As we were market leader all the big guys wanted us to port to their better than sliced bread shiny new GUI. None were viable. As for X-Windows land I had a very good idea what was going at the time as one of the places I almost ended working, for and had many good friends already working there, had pretty much every new workstation available at the time (both released and prototype). Again because everyone wanted their software ported to the shiny new boxes. Which was very graphic intensive. I remember a good friend joking that the various workstation sitting on and under his desk cost more than his house. Hint, I got to hangout a lot at their great Friday afternoon pizza parties. In Sausalito.
RISC OS was faster, who cares. Its market share was zero. Unlike the various workstations at the time. Smallish unit sales, very high revenue. The only people running big X-Windows applications at the time were on the fastest hardware starting at $15K/$20 plus (up to the skys the limit - multi $100K's ) and thought nothing of shelling out another $10K / $20 just for a faster graphics card.
I'll agree with you on one thing. The X-Windows implementations are still the train wreck that made me laugh so much the first time I read the Burgundy book in the late 1980's. They took a book that thick to spec a windowing system that was basically just the MacOS Window Manger with remoting. Whose spec / programming manual ran to less than 30 pages. And the only reason the MacOS Window Manager could not be easily patched out to add remoting in the 1980's (like VNC later) was AppleTalk in those days had reliability issues with large binary transfers. CopyBits would have been a performance killer. Thats all. By the 1990, no longer an issue as it now had Ethernet.
So yeah, I think the Unix Haters Handbook got it pretty much right on the subject of X-Windows.
Apple thought it was necessary to update GS/OS all the way up until the Apple II GS's exit from the market so it can't have been that much of a failure. The reason for GS/OS existing was probably because the Commodore 64/128 had GEOS and the Amiga and ST cost about the same as an Apple II GS so it really had to have some kind of GUI to capture hardware sales from people who were looking for a computer with one.
The Apple II GS was the much later (1986) 16-bit version of the Apple II though, and more in the ballpark of the Atari ST and Amiga. (*)
Not really the same thing as them getting it to run on the original 8-bit, 1977-level Apple II or anything close to it.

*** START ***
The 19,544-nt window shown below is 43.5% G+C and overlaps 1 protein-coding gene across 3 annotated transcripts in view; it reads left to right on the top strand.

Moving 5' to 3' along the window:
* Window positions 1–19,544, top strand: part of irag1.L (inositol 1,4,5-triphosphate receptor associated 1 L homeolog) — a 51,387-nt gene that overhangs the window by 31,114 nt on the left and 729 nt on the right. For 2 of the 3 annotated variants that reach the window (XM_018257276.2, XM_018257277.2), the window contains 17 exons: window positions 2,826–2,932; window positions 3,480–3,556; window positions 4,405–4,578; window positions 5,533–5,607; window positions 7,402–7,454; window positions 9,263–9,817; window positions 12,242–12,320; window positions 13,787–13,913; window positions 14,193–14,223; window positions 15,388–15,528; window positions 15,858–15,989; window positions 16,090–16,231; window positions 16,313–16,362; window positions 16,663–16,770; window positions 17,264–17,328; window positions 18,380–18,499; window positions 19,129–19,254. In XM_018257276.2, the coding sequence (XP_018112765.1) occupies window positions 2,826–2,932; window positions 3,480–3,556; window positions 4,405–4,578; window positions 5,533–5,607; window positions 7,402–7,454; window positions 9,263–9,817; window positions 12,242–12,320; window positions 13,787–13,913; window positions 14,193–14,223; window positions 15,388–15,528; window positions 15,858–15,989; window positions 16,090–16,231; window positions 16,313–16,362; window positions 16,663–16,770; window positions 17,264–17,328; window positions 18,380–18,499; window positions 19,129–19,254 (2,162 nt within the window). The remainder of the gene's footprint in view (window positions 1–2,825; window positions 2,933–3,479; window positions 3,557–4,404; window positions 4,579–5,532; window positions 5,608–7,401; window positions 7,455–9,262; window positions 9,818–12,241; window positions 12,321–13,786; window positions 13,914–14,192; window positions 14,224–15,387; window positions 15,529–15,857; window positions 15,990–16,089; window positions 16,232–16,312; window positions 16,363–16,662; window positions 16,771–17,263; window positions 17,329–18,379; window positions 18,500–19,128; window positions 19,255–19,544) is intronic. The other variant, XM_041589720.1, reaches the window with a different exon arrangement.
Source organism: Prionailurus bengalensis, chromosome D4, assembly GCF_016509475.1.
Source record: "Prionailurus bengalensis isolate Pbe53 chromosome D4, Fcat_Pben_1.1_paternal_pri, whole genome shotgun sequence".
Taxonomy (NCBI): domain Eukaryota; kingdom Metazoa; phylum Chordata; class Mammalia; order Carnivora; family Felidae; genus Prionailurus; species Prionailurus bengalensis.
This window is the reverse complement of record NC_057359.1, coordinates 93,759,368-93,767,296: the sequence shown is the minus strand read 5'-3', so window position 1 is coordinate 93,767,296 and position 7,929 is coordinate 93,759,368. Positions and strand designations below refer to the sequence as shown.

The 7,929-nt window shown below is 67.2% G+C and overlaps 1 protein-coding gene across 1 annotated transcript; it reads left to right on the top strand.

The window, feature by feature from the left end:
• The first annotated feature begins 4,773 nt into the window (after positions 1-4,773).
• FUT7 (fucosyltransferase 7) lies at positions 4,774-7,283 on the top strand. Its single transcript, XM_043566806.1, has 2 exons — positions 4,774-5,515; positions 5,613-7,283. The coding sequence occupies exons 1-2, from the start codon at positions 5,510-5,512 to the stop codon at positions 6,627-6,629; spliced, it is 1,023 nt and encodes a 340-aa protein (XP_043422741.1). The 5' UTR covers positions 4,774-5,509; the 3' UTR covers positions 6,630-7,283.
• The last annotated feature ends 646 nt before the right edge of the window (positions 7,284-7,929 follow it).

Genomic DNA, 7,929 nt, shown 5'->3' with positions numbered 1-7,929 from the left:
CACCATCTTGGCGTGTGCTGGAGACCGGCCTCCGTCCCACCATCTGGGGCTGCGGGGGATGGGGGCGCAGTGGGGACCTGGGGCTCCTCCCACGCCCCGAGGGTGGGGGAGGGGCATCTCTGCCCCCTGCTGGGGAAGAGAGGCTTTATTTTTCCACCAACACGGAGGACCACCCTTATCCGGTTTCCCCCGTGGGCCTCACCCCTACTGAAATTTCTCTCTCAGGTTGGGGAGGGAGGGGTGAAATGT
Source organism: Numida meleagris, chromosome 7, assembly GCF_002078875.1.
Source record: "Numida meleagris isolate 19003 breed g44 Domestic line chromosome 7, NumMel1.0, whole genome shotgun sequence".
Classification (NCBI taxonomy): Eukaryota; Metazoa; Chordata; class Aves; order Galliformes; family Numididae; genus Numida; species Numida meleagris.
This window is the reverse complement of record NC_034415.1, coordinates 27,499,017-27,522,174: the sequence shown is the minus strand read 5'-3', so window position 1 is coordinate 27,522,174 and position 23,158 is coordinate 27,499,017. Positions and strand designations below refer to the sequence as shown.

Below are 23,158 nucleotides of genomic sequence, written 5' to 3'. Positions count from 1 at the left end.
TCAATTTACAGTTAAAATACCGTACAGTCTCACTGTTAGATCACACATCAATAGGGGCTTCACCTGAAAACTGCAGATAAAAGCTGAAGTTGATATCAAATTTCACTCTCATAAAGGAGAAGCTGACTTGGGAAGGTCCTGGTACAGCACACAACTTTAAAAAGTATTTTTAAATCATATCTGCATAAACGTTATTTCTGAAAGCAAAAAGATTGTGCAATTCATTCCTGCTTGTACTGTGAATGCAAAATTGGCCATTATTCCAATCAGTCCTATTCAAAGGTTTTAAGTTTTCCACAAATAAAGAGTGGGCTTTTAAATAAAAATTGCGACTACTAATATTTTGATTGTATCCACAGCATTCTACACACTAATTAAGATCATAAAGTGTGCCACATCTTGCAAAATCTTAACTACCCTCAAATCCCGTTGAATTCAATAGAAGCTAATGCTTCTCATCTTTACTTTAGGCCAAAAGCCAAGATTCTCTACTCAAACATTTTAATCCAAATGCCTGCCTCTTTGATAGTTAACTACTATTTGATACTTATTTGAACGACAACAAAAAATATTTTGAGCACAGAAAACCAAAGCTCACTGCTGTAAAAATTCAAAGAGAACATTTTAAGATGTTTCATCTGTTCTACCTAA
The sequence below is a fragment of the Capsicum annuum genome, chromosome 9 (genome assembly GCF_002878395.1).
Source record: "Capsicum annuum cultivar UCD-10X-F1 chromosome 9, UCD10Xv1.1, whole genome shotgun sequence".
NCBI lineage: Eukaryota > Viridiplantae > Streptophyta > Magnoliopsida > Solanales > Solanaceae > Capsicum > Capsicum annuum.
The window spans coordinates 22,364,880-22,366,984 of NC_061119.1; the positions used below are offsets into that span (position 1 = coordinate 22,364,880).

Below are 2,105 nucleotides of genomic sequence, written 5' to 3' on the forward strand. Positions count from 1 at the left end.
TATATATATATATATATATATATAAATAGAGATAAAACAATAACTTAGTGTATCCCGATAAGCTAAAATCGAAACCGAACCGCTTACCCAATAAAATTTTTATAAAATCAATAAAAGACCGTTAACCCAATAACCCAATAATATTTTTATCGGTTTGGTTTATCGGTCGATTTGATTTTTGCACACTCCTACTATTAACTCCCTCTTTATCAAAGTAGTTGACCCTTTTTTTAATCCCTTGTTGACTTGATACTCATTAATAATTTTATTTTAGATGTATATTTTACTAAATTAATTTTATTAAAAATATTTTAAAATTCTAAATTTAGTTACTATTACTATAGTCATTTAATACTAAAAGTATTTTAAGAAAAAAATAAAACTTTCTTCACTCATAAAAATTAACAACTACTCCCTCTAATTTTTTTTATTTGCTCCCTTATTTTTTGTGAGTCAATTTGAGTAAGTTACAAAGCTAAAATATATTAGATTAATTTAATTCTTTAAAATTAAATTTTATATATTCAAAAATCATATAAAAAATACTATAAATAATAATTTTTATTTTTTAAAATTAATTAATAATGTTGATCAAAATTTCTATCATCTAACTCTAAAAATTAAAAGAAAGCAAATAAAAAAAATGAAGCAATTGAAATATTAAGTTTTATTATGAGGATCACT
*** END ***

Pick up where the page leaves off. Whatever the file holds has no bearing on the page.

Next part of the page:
(*) Apparently it was hobbled to avoid competing with their own Macintosh, and neglected in favour of the latter, but it'd still have been *far* more powerful than the original.
> the Amiga and ST cost about the same as an Apple II GS
At launch the II GS was substantially more expensive than an ST* but cheaper than an Amiga, since the Amiga 500 wouldn't turn up until the following year. It's also worse than both of them at everything except audio, at which it is fantastic.
* the monitorless 256kb II GS launched after and at the same price as the monochrome monitor-sporting 1mb 1040ST.
Half the world market for Apple was the US and by the time the GS was shipped it was just milking the Apple II market as it wound down.
I remember talking to some very angry Apple II developers at MacWorld around that time (1986/7) about the fact that Apple was telling Apple II devs with successful products to port to the Mac as the GS was the end of the line for Apple II product family. Sales of the GS continued into the early 1990's but only because of the huge internal battles in Apple about shipping a low cost Mac range v keeping the high margin models. The LC ended that battle in 1991. And the last of the GS's, IIe's, IIc's etc shipped soon afterwards. Although they had already completely fallen off the radar by 1988. Which is the last time I saw one at a trade show or in a computer store. I only saw them after that in company QA labs.
The US market was very different from Europe, and especially the UK. By the late 1980's in the US it was basically mostly IBM clones with the Mac taking the rest. The cheap PC's (mostly Commodores) were for playing games and a pretty insignificant part of the market. Revenue wise. A compete reversal of the UK were disposable income was so much lower so very few people at the time had home PC's that were IBM clones and Macs were as rare as hens teeth. But it was wall to wall Commodores / Ataris etc. The next big change in the US was in 1994 when Sony shipped the PSX console. Which turned consoles from a niche market into the dominant one very quickly and pretty much killed the cheap home PC market in the US. After Win 95 shipped it basically became the WinTel PC market with Mac as a minor after thought. The last nail in the coffin for the Mac being 1997.